GE Hitachi is poised to hand nuclear authorities a report that the US-Japanese joint venture believes will prove that Britain can solve its 100-tonne plutonium waste problem by burning it.
The UK's stockpile is the biggest civil waste deposit in the world, and the Nuclear Decommissioning Authority (NDA), which is responsible for cleaning it up, had planned to convert the plutonium into fuel for other reactors.
However, GE Hitachi will say in a feasibility study to be handed to the NDA in the next two weeks that its Prism fast-reactor design could eliminate the waste, with the bonus of producing low-carbon electricity. The group wants to build a plant at Sellafield in Cumbria, and has agreed to submit a study to the NDA, which has previously been sceptical over fast-reactor technology.
The NDA has previously favoured a second Mox plant at Sellafield, even though the first one closed after a series of failures that cost £1.34bn. This method turns plutonium waste into mixed oxide fuel that can be used in conventional, light-water reactors.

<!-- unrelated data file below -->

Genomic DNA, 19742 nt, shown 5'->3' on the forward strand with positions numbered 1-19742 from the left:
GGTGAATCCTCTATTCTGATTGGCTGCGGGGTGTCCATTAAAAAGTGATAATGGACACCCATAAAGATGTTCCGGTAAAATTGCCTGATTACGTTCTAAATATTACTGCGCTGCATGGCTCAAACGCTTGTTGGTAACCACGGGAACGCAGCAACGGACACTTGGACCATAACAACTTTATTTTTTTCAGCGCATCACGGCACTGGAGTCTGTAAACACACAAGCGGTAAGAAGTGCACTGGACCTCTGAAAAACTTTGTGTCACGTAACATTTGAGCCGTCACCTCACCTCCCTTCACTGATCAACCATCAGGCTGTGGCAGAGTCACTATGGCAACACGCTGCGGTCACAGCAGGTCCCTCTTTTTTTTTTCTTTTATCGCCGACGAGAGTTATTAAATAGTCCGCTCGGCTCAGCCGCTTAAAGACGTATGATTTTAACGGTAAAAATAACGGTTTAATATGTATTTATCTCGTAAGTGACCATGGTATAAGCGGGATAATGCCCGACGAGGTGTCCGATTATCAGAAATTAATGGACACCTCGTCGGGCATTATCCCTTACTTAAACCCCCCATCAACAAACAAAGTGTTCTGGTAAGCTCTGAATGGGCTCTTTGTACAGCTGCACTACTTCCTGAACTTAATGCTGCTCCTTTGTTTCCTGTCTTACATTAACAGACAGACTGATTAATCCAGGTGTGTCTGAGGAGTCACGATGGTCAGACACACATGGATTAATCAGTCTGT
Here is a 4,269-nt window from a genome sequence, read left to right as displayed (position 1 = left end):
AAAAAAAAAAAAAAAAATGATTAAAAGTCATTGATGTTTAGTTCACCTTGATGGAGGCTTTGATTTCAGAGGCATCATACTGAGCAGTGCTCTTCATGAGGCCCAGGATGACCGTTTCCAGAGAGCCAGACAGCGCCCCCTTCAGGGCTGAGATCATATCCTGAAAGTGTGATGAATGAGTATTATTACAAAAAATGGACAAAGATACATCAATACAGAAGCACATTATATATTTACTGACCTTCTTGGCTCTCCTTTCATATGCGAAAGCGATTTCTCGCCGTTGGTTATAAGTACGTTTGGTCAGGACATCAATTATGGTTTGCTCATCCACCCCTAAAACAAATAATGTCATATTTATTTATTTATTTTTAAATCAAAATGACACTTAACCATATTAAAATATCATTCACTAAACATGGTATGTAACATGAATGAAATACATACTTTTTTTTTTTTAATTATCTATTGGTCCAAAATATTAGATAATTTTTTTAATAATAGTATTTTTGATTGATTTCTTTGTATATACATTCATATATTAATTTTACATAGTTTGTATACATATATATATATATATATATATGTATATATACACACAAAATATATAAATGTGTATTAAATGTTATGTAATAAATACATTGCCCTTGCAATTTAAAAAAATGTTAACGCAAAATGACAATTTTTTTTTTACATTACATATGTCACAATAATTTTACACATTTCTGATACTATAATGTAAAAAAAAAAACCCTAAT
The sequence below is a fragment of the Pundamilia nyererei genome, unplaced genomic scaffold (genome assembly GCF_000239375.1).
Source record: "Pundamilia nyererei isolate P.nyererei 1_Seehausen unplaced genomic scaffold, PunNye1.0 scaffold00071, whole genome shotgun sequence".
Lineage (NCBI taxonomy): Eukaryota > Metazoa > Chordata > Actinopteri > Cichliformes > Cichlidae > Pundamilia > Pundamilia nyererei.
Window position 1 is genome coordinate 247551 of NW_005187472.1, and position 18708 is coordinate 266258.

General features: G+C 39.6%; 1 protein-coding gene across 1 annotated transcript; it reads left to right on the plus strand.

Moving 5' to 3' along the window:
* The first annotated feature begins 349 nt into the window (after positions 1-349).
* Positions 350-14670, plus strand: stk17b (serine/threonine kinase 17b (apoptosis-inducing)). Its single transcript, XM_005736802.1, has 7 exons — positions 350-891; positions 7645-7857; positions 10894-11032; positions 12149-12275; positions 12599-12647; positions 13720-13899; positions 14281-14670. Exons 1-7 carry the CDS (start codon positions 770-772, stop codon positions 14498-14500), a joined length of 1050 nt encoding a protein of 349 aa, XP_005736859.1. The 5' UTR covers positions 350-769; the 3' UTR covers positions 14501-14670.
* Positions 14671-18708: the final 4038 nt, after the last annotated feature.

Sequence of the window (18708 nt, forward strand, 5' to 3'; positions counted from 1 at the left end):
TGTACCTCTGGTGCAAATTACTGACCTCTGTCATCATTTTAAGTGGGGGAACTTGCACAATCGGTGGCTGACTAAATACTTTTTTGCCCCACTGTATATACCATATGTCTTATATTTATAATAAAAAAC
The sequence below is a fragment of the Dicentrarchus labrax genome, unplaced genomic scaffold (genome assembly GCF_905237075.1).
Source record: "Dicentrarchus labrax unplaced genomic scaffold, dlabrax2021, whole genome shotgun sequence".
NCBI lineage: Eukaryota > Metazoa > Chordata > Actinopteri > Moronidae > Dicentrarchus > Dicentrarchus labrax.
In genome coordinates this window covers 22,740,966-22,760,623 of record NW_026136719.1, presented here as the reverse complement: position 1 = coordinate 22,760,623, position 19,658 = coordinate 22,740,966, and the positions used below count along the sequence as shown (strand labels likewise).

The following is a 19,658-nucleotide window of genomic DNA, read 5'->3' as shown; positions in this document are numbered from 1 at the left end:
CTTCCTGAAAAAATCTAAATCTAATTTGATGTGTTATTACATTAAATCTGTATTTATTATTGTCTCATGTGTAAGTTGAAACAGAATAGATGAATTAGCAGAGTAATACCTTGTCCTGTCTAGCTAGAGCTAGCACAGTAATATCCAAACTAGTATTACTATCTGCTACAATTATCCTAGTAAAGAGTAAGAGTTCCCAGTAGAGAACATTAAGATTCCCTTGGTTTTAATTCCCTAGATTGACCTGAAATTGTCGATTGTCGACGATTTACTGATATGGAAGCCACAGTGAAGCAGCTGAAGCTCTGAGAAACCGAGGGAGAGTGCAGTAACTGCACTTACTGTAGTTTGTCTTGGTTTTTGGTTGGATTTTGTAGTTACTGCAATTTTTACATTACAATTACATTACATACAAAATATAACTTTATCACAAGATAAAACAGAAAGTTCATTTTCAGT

The NDA was worried that the technology was relatively unproven and would not be commercially viable for decades. This remains its stance, but it has agreed to assess GE Hitachi's plans after the group said that its technology was at a more advanced stage of development.
The company wants to build two plants at its own cost within 10 years at Sellafield, only charging the taxpayer for every kilogram of plutonium it burns. This method is more straightforward than Mox, though the plants could still cost billions of pounds.
"Prism's very clever stuff," said an industry expert. "The French have just announced that they're working on one and the Russians have announced that they're building one."
GE Hitachi is also in the race to buy Horizon, the venture that is looking to build new nuclear plants in Anglesey and Gloucestershire.